How can I boost my child’s immunity to misinformation?

Data Literacy Uncertainty and Misinformation

To help your child separate fact from fiction, teach them to: be skeptical, use credible sources, think critically, and embrace learning through science. Start early, and weave these lessons into everyday life.

Back when we were young, we Nerdy Girls used encyclopedias, reference books, and textbooks to learn. These days, we are surrounded by a sea of information, from Google, to Wikipedia, YouTube, and Facebook to the latest player on the scene: ChatGPT. These vast resources are a blessing and a curse. We can learn from a pro how to make slime or throw a javelin (last night’s YouTube mission), but we can also find 10 different answers to a question like “who invented the internet?”

Here are some practical tips from Those Nerdy Girls:

👉Be skeptical

We are open with our kids about the fact that you can’t trust everything you read on a label or in an advertisement and teach them to be leery of people trying to sell something. We also discuss the motives behind such scams – primarily money, but also followership. Every time your kids beg you to buy a product with outlandish claims is an opportunity to practice skepticism!

👉Identify credible sources

We teach our kids what the gold standard information source is – a consensus statement (agreement) from qualified experts – and what this means. What does a qualified expert look like? Why is Health Canada a better resource than a self-proclaimed expert on TikTok? We bring this discussion to life during research projects for school or personal interest, by comparing results from different sources. Likewise, when our kids say “guess what I just learned?”, we always ask: “where did you learn that?”

👉Think critically

We talk to our kids about the fact that human brains are wired to make certain mistakes because we are trying to make sense of the world. We gently point out common logical mistakes – like assuming that a bad event was caused by something you did earlier (just because X happened right before Y, doesn’t mean X caused Y!). Relatable examples can be very helpful. For example: “Remember when you felt sick from that tummy bug at school? We thought at first it was from the food you just ate, but then figured out it was from your classmate.”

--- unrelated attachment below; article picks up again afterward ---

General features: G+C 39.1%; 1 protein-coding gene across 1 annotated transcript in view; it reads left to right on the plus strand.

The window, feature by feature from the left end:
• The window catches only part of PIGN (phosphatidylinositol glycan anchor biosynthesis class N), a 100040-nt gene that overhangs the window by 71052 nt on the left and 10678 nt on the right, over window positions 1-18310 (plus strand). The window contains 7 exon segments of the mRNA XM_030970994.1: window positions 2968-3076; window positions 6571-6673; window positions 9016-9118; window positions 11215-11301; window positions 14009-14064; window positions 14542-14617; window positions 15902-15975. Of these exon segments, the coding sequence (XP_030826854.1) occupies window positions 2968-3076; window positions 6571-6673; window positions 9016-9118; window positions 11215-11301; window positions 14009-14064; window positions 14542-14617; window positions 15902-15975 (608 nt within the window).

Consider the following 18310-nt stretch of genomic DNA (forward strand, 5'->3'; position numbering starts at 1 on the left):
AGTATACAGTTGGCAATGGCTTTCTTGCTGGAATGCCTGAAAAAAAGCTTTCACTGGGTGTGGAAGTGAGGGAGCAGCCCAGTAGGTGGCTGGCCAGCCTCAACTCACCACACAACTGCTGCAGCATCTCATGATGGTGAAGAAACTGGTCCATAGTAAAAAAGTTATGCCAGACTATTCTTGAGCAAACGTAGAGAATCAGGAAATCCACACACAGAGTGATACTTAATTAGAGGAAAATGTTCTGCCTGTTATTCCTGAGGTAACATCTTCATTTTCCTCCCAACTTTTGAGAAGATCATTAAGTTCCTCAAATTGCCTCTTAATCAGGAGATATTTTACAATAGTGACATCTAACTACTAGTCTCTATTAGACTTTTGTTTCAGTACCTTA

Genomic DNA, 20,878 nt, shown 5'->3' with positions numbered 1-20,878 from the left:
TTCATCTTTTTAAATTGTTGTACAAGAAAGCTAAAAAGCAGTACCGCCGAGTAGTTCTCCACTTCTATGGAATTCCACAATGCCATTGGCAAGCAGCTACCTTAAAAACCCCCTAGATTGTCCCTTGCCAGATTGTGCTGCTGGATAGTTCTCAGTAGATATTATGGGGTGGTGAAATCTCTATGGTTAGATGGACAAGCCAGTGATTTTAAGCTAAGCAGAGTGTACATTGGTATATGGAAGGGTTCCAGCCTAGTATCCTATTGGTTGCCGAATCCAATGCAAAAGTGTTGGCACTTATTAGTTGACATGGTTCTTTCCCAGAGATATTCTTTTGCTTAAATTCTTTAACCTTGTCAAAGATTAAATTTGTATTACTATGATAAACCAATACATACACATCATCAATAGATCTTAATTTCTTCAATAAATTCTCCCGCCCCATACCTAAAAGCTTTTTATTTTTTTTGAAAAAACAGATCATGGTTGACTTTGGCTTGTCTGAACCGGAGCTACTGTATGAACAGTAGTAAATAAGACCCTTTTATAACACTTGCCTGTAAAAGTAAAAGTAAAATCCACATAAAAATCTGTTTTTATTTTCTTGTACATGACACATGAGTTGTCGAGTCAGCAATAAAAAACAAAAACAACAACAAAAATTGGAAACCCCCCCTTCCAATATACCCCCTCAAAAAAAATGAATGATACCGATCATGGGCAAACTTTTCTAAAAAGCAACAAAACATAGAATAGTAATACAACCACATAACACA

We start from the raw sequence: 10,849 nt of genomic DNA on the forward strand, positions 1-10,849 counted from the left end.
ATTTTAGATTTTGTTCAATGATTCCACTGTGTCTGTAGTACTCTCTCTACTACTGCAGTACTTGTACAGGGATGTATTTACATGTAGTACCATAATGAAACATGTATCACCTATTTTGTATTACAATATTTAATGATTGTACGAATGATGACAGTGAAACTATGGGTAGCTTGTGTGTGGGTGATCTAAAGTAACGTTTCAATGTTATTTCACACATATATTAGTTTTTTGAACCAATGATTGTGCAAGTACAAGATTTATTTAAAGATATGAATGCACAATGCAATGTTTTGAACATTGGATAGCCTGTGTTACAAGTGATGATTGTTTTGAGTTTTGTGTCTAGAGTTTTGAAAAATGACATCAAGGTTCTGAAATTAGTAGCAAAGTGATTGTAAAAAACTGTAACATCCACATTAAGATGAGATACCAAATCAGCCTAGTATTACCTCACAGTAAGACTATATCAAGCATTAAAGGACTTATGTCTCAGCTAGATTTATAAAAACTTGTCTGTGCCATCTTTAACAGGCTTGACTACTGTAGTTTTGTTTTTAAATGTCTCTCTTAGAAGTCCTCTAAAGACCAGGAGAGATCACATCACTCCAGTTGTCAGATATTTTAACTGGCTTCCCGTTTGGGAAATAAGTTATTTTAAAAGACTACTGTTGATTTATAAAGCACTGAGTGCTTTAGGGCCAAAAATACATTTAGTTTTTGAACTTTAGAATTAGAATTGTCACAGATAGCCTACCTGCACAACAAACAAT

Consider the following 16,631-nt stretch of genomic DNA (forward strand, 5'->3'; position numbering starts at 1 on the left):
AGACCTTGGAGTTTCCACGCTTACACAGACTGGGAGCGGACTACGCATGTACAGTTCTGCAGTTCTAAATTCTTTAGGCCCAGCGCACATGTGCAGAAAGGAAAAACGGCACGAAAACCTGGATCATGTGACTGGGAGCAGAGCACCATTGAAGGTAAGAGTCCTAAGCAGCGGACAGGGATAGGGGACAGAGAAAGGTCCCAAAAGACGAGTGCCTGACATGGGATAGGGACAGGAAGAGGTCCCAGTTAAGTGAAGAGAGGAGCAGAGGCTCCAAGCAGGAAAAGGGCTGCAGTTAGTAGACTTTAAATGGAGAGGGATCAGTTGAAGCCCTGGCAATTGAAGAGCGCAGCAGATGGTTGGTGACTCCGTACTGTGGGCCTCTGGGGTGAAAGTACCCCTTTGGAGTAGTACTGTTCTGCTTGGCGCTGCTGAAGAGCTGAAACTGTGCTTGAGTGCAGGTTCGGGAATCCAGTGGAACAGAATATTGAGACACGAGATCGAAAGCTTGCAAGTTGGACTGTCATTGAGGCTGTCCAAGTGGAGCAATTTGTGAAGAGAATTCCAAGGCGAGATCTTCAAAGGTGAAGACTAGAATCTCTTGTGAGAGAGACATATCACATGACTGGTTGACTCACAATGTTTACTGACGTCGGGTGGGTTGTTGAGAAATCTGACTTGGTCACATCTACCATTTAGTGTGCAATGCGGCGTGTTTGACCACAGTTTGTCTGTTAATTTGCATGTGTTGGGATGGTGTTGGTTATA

👉Embrace curiosity and science

Teach your kids that we can all use science to learn about the world – not just lab scientists! Evidence suggests that cultivating curiosity about the world, and science, can protect against misinformation. The key message is that science is a process, not a set of facts. With science, we test and refine our ideas through the scientific method. This approach is flexible, open for debate, and can help us answer a wide array of the world’s most challenging questions.

We Nerdy Girls have a lot of fun developing and testing theories with our kids. Sometimes, it’s a thought experiment – if X causes Y, what do you think will happen to Y if we change X? Sometimes, we cook up real experiments – like messing with recipes to tease out the role of different ingredients. When designing experiments, we always test one factor at a time, keeping others constant. When possible, we also test for reproducibility – do I get the same result next time?

The Bottom Line

Knowing what – and who – to believe, are vital life skills in today’s wild information environment. To equip your kids for success, help them be skeptical, identify credible sources, think critically, and embrace science. Start early and seize daily opportunities to build their skills – and yours!


Related content from Those Nerdy Girls

Tips for respectfully engaging with people who believe conspiracy theories

Fight Like a Nerdy Girl: The Dear Pandemic Playbook for Combating Health Misinformation

Those Nerdy Girls Live: Triple Threat Thanksgiving & Science Denial


News Literacy Project